I should have died in 2009! And I probably would have if I'd listened to the neurologist at St. Elizabeth's Hospital in Boston. If we had taken his words to heart, taken them as fact rather than an educated guess, I'd be dead! If I had let his words, "I'd say you have 18 - 24 months to live," soak into my brain like a toxic chemical spill on pristine marshland, I'd be dead! But, in the parking lot outside the hospital on that cold December day, my wife, Linda, and I made a pact that we wouldn't let the words of any man, regardless of his scholarly pedigree, dictate the rest of our lives.
And I'd be dead if we had followed the course of action of my first neurologist here in Maine: "There's nothing I can do until you're faced with the choice of going on a ventilator," he said at what would be our final meeting (although, he didn't know that.)
When we told friends and family about my diagnosis, the reactions ranged from "What's ALS?" to "Well, you'd better get your affairs in order, fast." All sincere and heartfelt reactions, but no one offered the one thing we really needed – hope. Even people at church would say, "We will pray for you - but you know, there's reality to face too." No one offered the kind of hope that we felt in our bones. We lean on the Biblical definition of hope, not as wishful thinking, but as the confident expectation of something good. Again, if we'd have received those dismal thoughts and adopted those attitudes as our own, I'd probably be dead!
It wasn't until we found the ALS Multidisciplinary Clinic at Mass General Hospital (MGH) that we interacted with mainstream clinicians who were on the same "Hope Track" as us. During our first meeting with this amazing team the male nurse who was doing the intake and verifying medical history told us, "We're here to help you LIVE with ALS." He was taken aback when we both choked up. We had finally found our second home.
In spite of the dire prognosis we'd received in 2007, my disease progressed slowly. Although I lost functional speech in 2010 I was able to eat by mouth all along. A major focus during my quarterly visits to the MGH Clinic was maintaining body weight or even increasing it. Multiple studies have shown that pALS (persons with ALS) have a longer life expectancy if they maintain a slightly higher-than-ideal body weight. By the summer of 2012 my ability to eat at a near-normal pace became more of a challenge. I was keeping meticulous track of my daily caloric intake using the MyFitnesPal app on my iPad. I was taking in at or above 2600 calories a day, but by Christmas of 2012 I was spending most of my waking hours just eating. It was time to talk about a feeding tube.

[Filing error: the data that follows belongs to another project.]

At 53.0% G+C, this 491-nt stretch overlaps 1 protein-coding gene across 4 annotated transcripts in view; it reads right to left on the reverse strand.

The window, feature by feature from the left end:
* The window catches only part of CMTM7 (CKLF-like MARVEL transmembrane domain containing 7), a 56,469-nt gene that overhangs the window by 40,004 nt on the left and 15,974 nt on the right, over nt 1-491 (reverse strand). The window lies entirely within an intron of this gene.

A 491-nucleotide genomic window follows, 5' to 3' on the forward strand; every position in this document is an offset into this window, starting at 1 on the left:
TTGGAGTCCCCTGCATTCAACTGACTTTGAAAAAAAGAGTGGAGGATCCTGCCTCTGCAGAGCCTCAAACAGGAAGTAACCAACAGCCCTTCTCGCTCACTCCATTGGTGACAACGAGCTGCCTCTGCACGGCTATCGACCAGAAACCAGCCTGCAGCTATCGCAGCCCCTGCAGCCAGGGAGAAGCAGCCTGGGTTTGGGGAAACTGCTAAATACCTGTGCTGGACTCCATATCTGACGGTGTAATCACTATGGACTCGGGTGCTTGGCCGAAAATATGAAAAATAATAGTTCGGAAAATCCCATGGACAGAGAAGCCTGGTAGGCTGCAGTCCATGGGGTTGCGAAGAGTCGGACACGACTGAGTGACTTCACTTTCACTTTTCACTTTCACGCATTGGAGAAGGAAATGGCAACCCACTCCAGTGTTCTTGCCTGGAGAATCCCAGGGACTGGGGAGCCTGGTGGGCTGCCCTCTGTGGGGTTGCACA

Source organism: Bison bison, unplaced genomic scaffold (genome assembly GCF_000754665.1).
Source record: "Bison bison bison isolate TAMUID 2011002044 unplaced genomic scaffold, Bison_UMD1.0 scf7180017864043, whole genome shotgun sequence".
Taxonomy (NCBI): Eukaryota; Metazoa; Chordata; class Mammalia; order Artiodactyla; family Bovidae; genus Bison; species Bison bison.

Our next ALS Clinic appointment was in January of 2013. The decision to undergo the feeding tube procedure was confirmed by the team at MGH and was scheduled for later that month. I had the surgery with just a local and some Valium. We had “gone to school” on the experiences of pALS who had undergone the procedure under general anesthesia. Too many, for our comfort, had extended post-operative stays and even complications.
After an overnight stay to ensure the tube was operating well and for a "Feeding Tubes 101" crash course from a nurse, we were home with a case of commercial formula. Being novices to enteral feeding we never questioned whether there were alternative choices. We trusted the hospital dietician's choice. A mistake we wouldn't make again.
Within a week, I started having severe gastrointestinal issues. Over the three months to follow, I would make four trips to the local ER. We heard varying opinions from the local clinicians, from the popular "You'll just need to make friends with it," to "It’s just the disease progression." We were back at that place of no hope!
Linda is always thinking. Always reading and communicating with other caregivers. She ran across information on a small company in Ohio making a formula called "Liquid Hope.” Now we're people of faith. We'd seen God move on our behalf before and had no doubt this was another sign from above. We emailed Functional Formularies, the company in Ohio, and spoke to our visiting nurse, who, after reading the ingredient list was very supportive of trying this. Finally, after 3 months of gathering insurance referrals from doctors (my PCP and neurologist by now trusted that we had done our research and were very supportive) and making the case to my insurance, they approved the move to Liquid Hope.
It took only a few days to feel the difference. Gastrointestinal issues disappeared. The grogginess I experienced on the sugar-laden formulas went away. As a matter of fact, I had a renewed sense of energy. During our next visit to MGH I had gained 5 pounds. Over the three years I've been using Liquid Hope as my sole source of nutrition my blood work has been perfect, and I've maintained my weight: 185 pounds. We believe it's saved my life.
When I say, “it's saved my life”, it's not hyperbole and I am not trying to sell anyone the idea of following my path. But we DO know that the long list of voices who spoke of my imminent demise were wrong. They were wrong, at least in part, because we refused to receive their words.
Yes, I should be dead! But I'm not! I'm celebrating the ninth ALS Awareness Month since my diagnosis. Not in spite of the many people who heard the acronym "ALS" and translated it as "death sentence." We're convinced I'm here because those voices became irrelevant to our daily lives and we've made informed decisions, like the decision to change to Liquid Hope. But mostly, I'm here because my body and soul are being nourished by the word we've become associated with - hope.
No matter what trials you face, where there's life - there's Hope.
~ John Gregoire